Random Thoughts on Human Sexuality and Marriage

Now 21 years into our marriage, Lauren and I have been reflecting quite a bit on the wonderfully rich, though not always easy, journey we’ve been on together. So many couples never reach 21 years, and too many of those who do aren’t happy. We consider ourselves fortunate: We’re still deeply in love, happy and desirous of each other.

One of the most important aspects of our marriage is our vibrant and perhaps unique sex life. We have made sex a priority. We are both convinced that the great sex we enjoy nearly daily together is not just a byproduct of our strong, enduring marriage but also one of the direct causes of our happiness and contentment as a couple. The time we spend every day having sex and/or engaging in sometimes edgy sexual adventures provides for mutual pleasure, physical affection, loving dialogue, great memories and true vulnerability. It’s also a lot of fun, which is important because fun brings people together. Great sex is the fuel for the fire we have for each other!

Having said that, human sexuality is incredibly mysterious and there’s still much we’re learning, especially as we age. Human sexuality and its interface with marriage is a hugely important topic that too many married couples struggle with and ignore, likely because sex is a hard topic for many of us to discuss openly and honestly with our spouses as it may involve “secrets.” Lauren and I both feel sex is entirely too important NOT to discuss with candor and take to the outer limits of what’s permissible for husband and wife. Allow me to share some thoughts from our own experience and some reading, and I look forward to thought-provoking dialogue in the comments.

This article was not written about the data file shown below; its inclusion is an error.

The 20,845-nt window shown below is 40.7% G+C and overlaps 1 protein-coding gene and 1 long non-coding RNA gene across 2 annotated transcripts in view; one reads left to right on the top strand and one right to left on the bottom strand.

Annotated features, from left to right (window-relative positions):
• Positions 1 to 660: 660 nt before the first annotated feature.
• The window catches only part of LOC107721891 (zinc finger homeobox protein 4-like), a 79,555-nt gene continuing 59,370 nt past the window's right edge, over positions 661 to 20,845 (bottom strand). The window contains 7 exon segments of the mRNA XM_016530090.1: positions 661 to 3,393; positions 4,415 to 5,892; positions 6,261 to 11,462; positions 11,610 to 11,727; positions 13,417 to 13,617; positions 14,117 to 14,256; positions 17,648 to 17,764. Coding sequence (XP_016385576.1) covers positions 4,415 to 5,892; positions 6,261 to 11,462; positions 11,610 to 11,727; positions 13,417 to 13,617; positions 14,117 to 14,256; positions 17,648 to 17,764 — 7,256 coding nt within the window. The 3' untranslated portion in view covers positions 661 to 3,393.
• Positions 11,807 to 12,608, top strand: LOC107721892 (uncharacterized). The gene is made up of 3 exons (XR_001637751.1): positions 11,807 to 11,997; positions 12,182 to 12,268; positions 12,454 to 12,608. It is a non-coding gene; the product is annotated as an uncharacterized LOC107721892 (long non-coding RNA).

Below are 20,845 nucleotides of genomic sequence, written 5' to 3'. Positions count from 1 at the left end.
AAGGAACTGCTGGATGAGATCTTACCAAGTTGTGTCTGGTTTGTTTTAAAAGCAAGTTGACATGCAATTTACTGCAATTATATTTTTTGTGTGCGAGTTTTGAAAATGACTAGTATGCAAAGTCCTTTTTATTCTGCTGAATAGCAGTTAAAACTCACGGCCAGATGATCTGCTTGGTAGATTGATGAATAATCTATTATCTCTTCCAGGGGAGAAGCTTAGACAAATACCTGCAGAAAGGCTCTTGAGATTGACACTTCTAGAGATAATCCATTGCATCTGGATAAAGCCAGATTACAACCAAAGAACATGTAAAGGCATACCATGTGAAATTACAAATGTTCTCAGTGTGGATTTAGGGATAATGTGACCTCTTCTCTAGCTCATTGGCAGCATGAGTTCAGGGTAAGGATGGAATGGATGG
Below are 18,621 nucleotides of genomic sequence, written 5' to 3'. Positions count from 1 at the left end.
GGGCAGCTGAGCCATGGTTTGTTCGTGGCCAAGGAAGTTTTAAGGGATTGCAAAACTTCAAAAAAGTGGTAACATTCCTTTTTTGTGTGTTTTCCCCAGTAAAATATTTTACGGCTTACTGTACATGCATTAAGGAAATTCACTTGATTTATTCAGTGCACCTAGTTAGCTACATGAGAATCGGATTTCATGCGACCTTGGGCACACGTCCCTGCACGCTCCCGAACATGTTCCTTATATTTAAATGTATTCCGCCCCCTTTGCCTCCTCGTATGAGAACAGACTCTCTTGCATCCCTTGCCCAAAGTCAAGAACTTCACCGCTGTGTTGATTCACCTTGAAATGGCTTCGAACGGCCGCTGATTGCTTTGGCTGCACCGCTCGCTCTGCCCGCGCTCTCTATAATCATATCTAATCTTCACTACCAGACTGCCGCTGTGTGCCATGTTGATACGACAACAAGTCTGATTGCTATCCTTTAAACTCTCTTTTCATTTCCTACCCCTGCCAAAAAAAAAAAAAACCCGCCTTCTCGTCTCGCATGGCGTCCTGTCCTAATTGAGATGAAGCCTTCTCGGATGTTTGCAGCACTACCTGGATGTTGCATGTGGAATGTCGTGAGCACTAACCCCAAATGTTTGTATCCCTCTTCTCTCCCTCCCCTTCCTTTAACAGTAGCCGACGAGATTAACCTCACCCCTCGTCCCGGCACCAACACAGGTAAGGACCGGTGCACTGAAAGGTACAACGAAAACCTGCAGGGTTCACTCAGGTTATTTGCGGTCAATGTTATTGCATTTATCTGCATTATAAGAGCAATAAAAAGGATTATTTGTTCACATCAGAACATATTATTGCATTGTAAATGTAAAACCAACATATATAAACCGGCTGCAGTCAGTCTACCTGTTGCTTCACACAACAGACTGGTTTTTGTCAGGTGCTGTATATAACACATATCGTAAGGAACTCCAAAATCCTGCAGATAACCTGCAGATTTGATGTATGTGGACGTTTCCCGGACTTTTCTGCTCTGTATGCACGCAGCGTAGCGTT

First, sexual desire is something all of us experience. As one of Lauren’s friends who’s a sex therapist recently shared, we humans possess an innate desire to have sex and procreate and at the core of this desire is the base impulse to want to have sex with anyone who we find attractive and potentially a good mate, whether we realize it or not. That is an uncomfortable thought when you dig into it. For me, it’s uncomfortable because, for instance, my wife has friends (including the sex therapist!) who I find attractive, which then means I find them sexually attractive. I also once had a boss who I found quite attractive, meaning I found her sexually attractive. Would I ever have sex with my wife’s friends or my boss? No. Why? Because desire doesn’t equal intent. Plus, I love and am committed via marriage to my wife. The desire itself isn’t the sin, and desire isn’t cause for shame. Acting on the desire for someone who is not your spouse, whether through fantasy or execution, is the sin.